I also got to thinking a bit after reading Beebo's recent post - http://dreamsinthelichhouse.blogspot.co.uk/2014/02/ the-problems-of-gods.html - about how distant gods should be. Yes they grant some of their followers magical powers, but actual manifestations I think should be rare (and very rarely / not at all to the players). So no one quite knows what is their "truth". Say you have a cult with a stricture that their priests can't wear red - and then you meet a cleric of that cult wearing red (and still able to cast, etc). Is it that the stricture is just an invention of the cult, or is it a real stricture that's not being punished as the cleric in question is just so fantastic (kind of like that highly valued employee who still turns up to client meetings in a T-shirt)?
In a polytheistic world I'd guess that heresies are probably much more "internal" to the cult, but then you also have defections, witch hunts (in the WFRP sense) against other factions all up to full out wars. So plenty of room for plot points!
I hadn't spotted Beedo's post as it cycled along my blog roll - cheers for pointing me towards that.Delete
And yes, the degree to which the god are 'distant' is all important here. I suppose this post is really a question about divine distance. At the one end is something like the Forgotten Realms, a setting with gods so active that I cannot see how a Cleric of, say, Torm could be anything other than faithful to Torm. He or she couldn't be corrupt (at least in ways that would offend the God, and Torm is possibly a bad choice if you are a corrupt priest!), much less a secret follower of Bane.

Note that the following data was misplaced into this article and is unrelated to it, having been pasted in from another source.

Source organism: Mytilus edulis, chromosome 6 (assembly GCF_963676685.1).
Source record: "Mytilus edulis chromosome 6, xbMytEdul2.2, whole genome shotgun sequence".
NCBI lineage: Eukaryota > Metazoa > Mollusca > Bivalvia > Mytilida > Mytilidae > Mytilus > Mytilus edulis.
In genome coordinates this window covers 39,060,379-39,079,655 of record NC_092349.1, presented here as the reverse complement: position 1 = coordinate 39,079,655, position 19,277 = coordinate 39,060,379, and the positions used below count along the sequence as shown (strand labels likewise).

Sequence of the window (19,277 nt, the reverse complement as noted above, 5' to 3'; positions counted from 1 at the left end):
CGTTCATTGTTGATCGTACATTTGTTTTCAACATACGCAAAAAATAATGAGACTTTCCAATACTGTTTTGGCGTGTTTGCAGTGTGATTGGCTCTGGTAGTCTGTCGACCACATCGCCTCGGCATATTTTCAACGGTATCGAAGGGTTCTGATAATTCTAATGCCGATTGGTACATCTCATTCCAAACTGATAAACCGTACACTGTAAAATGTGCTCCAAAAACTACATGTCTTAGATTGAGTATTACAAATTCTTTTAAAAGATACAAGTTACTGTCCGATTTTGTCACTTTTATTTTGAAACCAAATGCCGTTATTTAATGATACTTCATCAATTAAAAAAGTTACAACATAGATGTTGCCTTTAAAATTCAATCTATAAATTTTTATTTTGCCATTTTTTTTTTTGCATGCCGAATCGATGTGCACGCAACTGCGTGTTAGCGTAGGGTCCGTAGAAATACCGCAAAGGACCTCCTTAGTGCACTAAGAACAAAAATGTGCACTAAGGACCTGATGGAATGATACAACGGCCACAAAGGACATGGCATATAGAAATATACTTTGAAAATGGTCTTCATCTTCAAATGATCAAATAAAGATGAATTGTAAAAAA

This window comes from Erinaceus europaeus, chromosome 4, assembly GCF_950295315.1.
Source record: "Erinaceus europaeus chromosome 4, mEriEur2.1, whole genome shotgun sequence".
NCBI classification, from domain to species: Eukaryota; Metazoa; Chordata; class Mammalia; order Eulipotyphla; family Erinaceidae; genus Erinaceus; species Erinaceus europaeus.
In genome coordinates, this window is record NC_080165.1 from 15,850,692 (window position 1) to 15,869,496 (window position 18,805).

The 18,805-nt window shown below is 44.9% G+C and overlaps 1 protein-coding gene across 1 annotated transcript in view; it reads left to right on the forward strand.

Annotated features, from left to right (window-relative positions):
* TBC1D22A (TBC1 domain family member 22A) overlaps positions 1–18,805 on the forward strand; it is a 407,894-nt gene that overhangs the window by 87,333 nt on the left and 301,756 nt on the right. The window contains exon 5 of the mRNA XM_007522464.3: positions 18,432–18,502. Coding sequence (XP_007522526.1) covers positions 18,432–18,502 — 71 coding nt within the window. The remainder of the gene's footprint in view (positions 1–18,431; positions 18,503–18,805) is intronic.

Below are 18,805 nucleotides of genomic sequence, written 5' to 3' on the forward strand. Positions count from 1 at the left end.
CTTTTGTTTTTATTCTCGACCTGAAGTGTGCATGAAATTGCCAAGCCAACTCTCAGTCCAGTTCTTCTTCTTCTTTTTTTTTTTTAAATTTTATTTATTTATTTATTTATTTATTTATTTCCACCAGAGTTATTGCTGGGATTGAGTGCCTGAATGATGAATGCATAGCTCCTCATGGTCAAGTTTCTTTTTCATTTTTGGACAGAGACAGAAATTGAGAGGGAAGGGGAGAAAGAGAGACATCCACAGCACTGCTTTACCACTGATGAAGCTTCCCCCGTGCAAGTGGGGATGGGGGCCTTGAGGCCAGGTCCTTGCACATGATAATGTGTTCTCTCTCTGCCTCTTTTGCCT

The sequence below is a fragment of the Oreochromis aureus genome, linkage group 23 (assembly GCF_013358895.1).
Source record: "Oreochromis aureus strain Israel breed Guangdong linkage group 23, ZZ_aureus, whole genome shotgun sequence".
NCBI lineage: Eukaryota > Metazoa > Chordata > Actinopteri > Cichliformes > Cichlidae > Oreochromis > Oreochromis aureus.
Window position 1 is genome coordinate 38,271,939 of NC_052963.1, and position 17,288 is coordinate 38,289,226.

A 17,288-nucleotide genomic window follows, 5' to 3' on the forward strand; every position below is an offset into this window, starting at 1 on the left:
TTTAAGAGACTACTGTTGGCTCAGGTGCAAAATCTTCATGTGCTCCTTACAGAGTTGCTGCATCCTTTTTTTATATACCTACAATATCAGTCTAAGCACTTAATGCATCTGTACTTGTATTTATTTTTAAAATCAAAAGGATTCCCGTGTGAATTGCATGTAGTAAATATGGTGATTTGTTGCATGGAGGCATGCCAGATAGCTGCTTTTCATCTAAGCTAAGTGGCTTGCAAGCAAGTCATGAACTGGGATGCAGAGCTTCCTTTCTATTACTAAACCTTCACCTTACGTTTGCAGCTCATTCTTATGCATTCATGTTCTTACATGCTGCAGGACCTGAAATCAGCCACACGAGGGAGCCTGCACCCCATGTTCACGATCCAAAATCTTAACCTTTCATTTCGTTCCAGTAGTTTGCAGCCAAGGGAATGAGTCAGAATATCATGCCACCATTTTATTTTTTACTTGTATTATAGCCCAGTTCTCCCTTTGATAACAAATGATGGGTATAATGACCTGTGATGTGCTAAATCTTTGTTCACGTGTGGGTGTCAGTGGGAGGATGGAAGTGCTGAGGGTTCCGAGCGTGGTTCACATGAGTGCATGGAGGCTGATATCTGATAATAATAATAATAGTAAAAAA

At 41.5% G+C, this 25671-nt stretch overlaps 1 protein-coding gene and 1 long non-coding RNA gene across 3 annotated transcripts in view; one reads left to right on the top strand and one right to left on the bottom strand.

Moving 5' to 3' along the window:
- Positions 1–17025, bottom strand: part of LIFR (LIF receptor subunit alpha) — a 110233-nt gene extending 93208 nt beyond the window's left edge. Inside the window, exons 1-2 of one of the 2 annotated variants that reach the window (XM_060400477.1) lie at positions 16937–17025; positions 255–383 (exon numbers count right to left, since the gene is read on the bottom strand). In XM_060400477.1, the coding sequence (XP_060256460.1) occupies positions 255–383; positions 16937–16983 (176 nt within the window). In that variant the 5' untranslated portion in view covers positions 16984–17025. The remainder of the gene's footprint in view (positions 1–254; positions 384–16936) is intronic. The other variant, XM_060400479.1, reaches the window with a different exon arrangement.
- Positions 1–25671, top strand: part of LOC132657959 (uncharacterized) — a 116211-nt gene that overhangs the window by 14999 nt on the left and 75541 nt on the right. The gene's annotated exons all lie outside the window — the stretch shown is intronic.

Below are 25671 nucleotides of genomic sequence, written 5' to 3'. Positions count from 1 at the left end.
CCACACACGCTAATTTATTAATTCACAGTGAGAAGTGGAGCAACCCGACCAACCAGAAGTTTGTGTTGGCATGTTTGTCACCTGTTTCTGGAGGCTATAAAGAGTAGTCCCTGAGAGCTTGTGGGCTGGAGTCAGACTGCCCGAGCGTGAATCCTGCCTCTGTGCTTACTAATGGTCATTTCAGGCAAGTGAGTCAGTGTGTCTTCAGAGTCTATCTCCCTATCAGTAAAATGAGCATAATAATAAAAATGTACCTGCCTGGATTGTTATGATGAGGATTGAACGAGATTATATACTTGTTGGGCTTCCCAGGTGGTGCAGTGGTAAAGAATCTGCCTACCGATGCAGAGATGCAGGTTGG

But the further the gods get from day to day interaction with the world, the less they make themselves known/knowable, the more mystery there can be, and the more there is room for cults within cults within churches, etc.
I now need to go away and think about what the magic system and setting of WFRP1e (and a bit of 2e) implies about the nature of the gods there, as if any setting needed heretical cults within established orders, that's it.
(Also, the idea that a town might have its own petty god - Bogenhafen has its own god - has stuck with me for a long time. And I've realised that this kind of heterogeneity frees the Referee to add colour (and adventuresome colour at that), as well as plenty of grey areas, to locations without having to struggle to fit it into a rigid cosmology of a universal pantheon.
I'm off to read the copy of Petty Gods that has been sitting on my hard drive for some time now.
"I like the ACKS model where higher level clerics are a bit thin on the ground, so not every priest is a cleric."Delete
Oh, I have tons of time for a lot of ACKS, especially the 'demographics of heroism':
I think that (A)D&D made a wrong turn when it started to seem as if *everyone* was classed and levelled - which isn't helped by NPC classes that (to my mind) should be treated as extraordinary Normal Men (oxymoron aside). That said, I have a bit of time for the NPC class in Irilian - 'townsperson', or something. Which basically was just a bit of a HP buffer and Saving Throw bonus for NPCs of note and influence.
There is also the Exalted option: the gods themselves are corrupt, and heresy involves the worship and glory of particular gods to the detriment of the overall hierarchy and proper functioning of the gods.ReplyDelete